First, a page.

Anti-Russian sanctions may stop Finnish diesel cars – media

Fuel additive shortage may leave the Nordic country without heavy road transportation, newspaper warnedAnti-Russian sanctions may stop Finnish diesel cars – media

Anti-Russian sanctions may stop Finnish diesel cars – media

FILE PHOTO. A filler plug for a diesel tank is on display right next to a AdBlue filler plug (L). ©Uli Deck / picture alliance via Getty Images

Finland is at risk of being forced to shut down a large chunk of its heavy road traffic due to sanctions it imposed against Russia, the newspaper Helsingin Sanomat warned on Wednesday. Diesel engines that used by heavy-duty vehicles need fuel with an anti-pollution additive produced using supplies from Russia.

The diesel exhaust fluid (DEF), marketed as AdBlue, is a urea solution that makes the catalytic reactions in modern diesel vehicles which reduce exhaust pollution possible. Sanctions that EU nations imposed on Russian chemical companies mean they cannot import urea from the country, putting a strain on AdBlue manufacturing. 

The supply crisis cannot be resolved immediately, Jari Makkonen, the CEO of Finland’s largest producer of DEF, Arom-Dekor, told the newspaper. Finland consumes some 75 to 80 million liters of AdBlue per year, and the reserves may be depleted within weeks, if the crisis is not averted, the executive warned.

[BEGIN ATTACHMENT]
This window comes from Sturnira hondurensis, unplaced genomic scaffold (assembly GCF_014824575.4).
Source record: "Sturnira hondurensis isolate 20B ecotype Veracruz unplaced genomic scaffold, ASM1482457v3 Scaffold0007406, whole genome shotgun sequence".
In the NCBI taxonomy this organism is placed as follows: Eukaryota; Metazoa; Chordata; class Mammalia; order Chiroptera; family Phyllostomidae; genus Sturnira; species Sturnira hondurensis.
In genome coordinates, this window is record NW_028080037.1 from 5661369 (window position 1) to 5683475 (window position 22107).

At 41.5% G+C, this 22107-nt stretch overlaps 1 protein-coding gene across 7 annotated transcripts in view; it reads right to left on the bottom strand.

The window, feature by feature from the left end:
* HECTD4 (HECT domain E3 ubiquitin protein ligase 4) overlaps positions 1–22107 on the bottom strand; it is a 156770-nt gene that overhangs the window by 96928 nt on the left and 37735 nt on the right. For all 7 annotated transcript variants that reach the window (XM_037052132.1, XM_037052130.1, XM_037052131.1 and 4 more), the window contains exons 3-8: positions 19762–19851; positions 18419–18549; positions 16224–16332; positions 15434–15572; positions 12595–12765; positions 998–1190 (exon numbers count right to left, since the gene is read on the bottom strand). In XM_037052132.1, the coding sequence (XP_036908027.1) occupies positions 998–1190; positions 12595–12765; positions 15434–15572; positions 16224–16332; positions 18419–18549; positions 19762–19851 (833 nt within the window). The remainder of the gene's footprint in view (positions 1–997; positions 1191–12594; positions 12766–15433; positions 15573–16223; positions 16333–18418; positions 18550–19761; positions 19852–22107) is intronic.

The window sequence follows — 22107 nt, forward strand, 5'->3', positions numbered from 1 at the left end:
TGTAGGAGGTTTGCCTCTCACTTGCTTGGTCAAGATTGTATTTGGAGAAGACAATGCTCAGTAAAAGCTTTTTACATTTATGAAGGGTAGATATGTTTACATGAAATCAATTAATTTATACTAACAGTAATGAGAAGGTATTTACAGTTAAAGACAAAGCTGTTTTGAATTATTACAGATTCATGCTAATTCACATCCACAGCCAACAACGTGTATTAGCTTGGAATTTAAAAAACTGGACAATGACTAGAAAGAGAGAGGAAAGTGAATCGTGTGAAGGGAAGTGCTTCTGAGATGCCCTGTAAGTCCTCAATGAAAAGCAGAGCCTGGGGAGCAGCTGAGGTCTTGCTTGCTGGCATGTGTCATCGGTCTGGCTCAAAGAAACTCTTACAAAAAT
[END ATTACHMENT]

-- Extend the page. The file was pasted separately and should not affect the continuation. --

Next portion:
Norwegian chemical giant Yara, which is another major producer of AdBlue in Finland, had to stop buying urea from Russia too. It said it hoped to compensate by using its international logistic lines but acknowledged that shortages were possible.

German energy giant explains impact of Russia sanctions

German energy giant explains impact of Russia sanctions

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German energy giant explains impact of Russia sanctions

Further exacerbating the situation is the fact that urea is produced from natural gas, which is at record high prices on the European market, partially due to tensions with Russia, Europe’s biggest supplier. European sanctions didn’t apply to Russian gas deliveries, but the EU said it was going to phase it out and stop relying on Moscow for energy in the future.

Petri Murto, who heads the Finnish transport industry association SKAL, said the situation was not yet “acute”, but individual companies may have to deal with a lack of proper diesel fuel. 

Theoretically, engines can be modified to bypass the catalytic converter and run dirty, but that would require the government to change the law. Finnish authorities are currently discussing such emergency measures, the report said.

Last November, South Korea faced similar economic challenges after Japan restricted shipments of urea to its Pacific neighbor. In addition to being used in diesel fuel, the chemical is a crucial raw material for fertilizer production. Russia was one of the countries that Seoul asked to ramp up supplies.


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